Clearance Challenges in Issue Advertising

Clearance is a challenge with most issue advertising. Each radio and TV station has different standards for accepting an ad. For hard-edged ads that attack a company for polluting or that mention condoms, for example, expect a 30 to 50 percent turndown rate among TV stations, with little chance of appeal. Network-affiliated stations frequently rely on advice from the network’s Office of Standards and Practices for clearance, which may require scripts or storyboards to be submitted in advance of placement.

Therefore, if your goal is to purchase significant airtime, you will need advance clearance from the networks. Also be prepared to verify any statements, facts or figures you include in the ad.

You may also plan a purposefully controversial campaign, which you know will be turned down by many stations. This strategy is aimed at attaining news coverage about the spot rather than extensive placement of it. The progressive Internet-based advocacy group, MoveOn.org produced such a spot and attempted to buy time during CBS’s 2004 Super Bowl football game. The ad, entitled, “Child’s Play,” shows children performing menial task to pay off what MoveOn.org claimed to be “President Bush’s $1 trillion deficit.” CBS rejected that ad, but clips of the spot appeared as a news story on several news programs.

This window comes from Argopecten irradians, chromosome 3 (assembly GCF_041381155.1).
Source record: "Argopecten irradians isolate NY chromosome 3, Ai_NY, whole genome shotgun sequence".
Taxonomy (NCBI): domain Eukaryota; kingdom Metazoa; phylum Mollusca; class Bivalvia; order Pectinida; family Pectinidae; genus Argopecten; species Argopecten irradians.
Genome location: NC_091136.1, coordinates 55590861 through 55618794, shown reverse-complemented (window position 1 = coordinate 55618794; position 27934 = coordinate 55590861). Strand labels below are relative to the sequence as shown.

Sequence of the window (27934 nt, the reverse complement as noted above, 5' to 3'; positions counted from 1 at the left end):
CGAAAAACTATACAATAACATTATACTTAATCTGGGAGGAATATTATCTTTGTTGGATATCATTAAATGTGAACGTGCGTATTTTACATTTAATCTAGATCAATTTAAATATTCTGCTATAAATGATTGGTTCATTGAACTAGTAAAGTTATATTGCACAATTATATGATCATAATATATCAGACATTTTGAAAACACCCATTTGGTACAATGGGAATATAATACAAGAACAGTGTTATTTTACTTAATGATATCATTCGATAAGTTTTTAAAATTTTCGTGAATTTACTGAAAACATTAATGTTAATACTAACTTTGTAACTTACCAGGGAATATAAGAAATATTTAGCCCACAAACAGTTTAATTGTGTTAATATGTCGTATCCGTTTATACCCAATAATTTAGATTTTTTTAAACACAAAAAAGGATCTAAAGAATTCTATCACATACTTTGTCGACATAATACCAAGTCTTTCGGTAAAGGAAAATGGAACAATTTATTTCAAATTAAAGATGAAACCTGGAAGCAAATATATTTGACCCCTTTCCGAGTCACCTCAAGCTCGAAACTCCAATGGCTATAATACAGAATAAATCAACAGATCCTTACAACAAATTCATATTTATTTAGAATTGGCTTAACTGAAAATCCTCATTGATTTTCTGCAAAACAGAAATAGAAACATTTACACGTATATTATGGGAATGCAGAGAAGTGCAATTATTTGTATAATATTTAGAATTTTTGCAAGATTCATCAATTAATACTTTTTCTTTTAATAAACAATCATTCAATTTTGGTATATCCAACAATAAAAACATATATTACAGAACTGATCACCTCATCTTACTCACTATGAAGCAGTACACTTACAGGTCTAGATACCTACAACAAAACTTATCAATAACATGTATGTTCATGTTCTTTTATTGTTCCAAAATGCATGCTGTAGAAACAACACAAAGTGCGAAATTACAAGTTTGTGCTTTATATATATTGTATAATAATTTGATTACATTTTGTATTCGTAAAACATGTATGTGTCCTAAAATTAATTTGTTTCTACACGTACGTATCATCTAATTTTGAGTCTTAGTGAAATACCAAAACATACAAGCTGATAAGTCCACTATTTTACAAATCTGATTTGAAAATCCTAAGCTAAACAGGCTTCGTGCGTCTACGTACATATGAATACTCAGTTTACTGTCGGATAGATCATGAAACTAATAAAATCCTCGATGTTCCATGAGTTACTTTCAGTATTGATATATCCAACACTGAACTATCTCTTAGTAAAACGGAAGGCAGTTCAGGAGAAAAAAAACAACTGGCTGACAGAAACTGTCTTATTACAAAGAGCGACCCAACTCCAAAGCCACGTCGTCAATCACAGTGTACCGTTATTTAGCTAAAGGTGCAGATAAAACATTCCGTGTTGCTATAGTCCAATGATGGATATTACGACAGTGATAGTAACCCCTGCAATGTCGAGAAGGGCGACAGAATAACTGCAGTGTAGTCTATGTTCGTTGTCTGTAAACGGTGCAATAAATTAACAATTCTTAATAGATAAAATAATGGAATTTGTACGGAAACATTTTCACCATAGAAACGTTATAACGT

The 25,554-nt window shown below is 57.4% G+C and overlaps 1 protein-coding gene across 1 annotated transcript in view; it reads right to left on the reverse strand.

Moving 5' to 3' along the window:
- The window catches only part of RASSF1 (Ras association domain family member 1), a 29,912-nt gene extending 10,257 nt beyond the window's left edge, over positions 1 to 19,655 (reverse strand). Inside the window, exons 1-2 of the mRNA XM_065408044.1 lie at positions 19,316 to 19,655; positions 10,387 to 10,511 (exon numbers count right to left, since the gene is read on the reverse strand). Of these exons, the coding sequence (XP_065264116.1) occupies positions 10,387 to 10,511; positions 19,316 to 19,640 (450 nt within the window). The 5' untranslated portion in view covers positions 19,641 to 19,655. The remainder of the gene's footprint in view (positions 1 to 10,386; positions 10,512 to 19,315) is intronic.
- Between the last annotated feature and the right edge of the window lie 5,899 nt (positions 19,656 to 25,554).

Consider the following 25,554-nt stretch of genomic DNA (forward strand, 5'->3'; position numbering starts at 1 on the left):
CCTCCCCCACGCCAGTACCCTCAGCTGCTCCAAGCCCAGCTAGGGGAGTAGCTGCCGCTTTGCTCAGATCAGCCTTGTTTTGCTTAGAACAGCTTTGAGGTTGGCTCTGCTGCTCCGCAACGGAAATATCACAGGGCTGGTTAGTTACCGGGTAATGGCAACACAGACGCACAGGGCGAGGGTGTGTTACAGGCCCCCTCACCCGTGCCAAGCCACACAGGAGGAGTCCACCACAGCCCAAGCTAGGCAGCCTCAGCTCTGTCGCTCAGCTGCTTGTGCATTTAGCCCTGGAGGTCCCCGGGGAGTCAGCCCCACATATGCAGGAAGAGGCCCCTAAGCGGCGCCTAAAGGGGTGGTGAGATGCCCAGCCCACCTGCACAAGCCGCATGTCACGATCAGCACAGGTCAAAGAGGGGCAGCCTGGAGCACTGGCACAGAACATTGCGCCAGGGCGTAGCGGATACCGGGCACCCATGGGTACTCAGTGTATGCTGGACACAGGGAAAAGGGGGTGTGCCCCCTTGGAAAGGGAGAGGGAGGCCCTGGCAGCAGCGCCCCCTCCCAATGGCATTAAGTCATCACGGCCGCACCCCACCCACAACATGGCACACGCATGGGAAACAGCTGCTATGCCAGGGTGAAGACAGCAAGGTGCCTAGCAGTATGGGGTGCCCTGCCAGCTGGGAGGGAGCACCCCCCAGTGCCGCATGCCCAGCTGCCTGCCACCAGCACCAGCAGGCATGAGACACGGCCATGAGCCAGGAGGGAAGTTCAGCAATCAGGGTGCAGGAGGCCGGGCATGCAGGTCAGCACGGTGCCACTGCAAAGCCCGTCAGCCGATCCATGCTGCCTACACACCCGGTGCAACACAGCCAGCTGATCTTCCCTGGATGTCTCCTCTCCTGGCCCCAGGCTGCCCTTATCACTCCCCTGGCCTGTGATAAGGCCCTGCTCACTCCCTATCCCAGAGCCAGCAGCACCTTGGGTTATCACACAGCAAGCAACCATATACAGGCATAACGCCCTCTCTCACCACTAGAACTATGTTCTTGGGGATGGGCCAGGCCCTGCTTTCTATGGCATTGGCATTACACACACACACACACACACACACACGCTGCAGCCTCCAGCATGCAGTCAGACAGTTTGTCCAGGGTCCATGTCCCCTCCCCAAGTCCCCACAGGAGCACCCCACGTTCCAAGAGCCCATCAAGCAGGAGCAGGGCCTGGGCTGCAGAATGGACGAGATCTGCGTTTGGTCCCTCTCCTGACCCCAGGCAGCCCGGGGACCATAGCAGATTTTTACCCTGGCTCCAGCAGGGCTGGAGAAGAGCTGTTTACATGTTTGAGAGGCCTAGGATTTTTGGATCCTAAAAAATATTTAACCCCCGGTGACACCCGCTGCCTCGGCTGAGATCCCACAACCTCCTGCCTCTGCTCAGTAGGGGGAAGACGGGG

You must decide in advance which path to take with a controversial spot. If you want to avoid turndowns, you may have to choose between a message that can “clear” the networks and a message you would like to send. Local radio stations, even network-affiliated stations, are generally more relaxed in their approach to issue advertising.

Because radio can be more easily targeted, issue advertising through radio is also an excellent way to reach key constituencies. A good issue-advertising media plan will have significant radio placements built into the budget, either to reach selected audiences or to use if TV is unavailable. Often, issue advertising has an “action” associated with the spot, such as a toll-free number a website address or an email for people to send in responses. It is good to remember that TV elicits a much better response than radio. Here again, when you make placement considerations, you must weigh radio’s easier clearance against the higher response levels and higher viewership that TV offers.